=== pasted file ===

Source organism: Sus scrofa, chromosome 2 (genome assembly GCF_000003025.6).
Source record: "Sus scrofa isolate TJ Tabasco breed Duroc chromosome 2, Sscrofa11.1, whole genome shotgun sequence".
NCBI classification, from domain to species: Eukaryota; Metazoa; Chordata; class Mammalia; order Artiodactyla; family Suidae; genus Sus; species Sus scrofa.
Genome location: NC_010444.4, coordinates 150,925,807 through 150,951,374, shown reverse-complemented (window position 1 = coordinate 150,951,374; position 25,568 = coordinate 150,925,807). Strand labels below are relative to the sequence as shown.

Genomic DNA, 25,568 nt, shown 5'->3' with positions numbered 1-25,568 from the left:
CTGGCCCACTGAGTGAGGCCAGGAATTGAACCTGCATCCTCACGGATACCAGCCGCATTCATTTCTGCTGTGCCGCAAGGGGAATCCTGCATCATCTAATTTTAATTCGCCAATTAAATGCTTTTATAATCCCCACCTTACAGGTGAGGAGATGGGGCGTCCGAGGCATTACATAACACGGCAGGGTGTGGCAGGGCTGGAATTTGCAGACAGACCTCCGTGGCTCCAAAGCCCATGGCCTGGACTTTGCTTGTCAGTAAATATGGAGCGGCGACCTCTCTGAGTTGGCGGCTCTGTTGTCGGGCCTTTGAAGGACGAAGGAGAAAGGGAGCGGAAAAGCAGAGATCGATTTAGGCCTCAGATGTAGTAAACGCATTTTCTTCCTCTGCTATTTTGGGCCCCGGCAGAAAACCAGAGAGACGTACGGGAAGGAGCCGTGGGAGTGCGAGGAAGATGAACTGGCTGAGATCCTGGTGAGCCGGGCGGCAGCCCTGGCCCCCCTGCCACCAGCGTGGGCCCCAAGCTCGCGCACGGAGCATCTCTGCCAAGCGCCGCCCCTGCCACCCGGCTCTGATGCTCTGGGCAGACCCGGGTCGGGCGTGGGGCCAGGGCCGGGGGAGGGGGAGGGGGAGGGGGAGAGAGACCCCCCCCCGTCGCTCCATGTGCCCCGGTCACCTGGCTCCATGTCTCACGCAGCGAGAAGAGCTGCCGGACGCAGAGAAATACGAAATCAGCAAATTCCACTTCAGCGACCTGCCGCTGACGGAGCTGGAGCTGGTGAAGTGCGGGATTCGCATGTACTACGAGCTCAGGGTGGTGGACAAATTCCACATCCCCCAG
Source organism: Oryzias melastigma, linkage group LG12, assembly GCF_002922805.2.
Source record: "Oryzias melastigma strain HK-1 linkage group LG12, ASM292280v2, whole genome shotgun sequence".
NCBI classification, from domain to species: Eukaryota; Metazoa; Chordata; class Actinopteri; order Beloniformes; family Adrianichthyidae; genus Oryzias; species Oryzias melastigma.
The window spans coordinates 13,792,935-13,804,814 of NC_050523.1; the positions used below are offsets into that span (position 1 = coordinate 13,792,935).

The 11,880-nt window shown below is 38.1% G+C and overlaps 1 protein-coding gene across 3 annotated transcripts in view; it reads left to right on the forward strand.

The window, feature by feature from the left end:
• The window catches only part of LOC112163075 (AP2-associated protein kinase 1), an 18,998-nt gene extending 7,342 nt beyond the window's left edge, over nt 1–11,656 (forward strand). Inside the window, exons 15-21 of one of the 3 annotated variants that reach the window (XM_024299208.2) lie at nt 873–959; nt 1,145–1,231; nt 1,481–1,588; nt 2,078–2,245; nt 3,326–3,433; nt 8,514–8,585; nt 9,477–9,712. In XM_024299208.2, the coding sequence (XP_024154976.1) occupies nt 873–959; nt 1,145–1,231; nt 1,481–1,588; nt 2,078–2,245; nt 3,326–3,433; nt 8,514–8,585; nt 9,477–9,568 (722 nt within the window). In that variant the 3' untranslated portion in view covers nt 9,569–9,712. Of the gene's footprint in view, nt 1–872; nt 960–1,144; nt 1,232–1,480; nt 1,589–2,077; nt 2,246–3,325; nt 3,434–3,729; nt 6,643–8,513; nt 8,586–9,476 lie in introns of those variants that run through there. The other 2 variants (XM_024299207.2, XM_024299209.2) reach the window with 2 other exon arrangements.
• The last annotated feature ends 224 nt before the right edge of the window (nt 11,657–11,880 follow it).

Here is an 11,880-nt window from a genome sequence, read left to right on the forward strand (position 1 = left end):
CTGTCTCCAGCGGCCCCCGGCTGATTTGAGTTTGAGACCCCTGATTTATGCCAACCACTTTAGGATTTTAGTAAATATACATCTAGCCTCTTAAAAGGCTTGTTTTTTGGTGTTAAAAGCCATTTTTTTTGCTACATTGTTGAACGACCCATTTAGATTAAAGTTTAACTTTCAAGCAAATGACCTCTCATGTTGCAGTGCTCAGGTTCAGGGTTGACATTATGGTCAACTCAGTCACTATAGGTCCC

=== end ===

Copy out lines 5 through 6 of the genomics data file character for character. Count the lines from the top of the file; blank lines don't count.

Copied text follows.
Genomic DNA, 25,568 nt, shown 5'->3' with positions numbered 1-25,568 from the left:
CTGGCCCACTGAGTGAGGCCAGGAATTGAACCTGCATCCTCACGGATACCAGCCGCATTCATTTCTGCTGTGCCGCAAGGGGAATCCTGCATCATCTAATTTTAATTCGCCAATTAAATGCTTTTATAATCCCCACCTTACAGGTGAGGAGATGGGGCGTCCGAGGCATTACATAACACGGCAGGGTGTGGCAGGGCTGGAATTTGCAGACAGACCTCCGTGGCTCCAAAGCCCATGGCCTGGACTTTGCTTGTCAGTAAATATGGAGCGGCGACCTCTCTGAGTTGGCGGCTCTGTTGTCGGGCCTTTGAAGGACGAAGGAGAAAGGGAGCGGAAAAGCAGAGATCGATTTAGGCCTCAGATGTAGTAAACGCATTTTCTTCCTCTGCTATTTTGGGCCCCGGCAGAAAACCAGAGAGACGTACGGGAAGGAGCCGTGGGAGTGCGAGGAAGATGAACTGGCTGAGATCCTGGTGAGCCGGGCGGCAGCCCTGGCCCCCCTGCCACCAGCGTGGGCCCCAAGCTCGCGCACGGAGCATCTCTGCCAAGCGCCGCCCCTGCCACCCGGCTCTGATGCTCTGGGCAGACCCGGGTCGGGCGTGGGGCCAGGGCCGGGGGAGGGGGAGGGGGAGGGGGAGAGAGACCCCCCCCCGTCGCTCCATGTGCCCCGGTCACCTGGCTCCATGTCTCACGCAGCGAGAAGAGCTGCCGGACGCAGAGAAATACGAAATCAGCAAATTCCACTTCAGCGACCTGCCGCTGACGGAGCTGGAGCTGGTGAAGTGCGGGATTCGCATGTACTACGAGCTCAGGGTGGTGGACAAATTCCACATCCCCCAG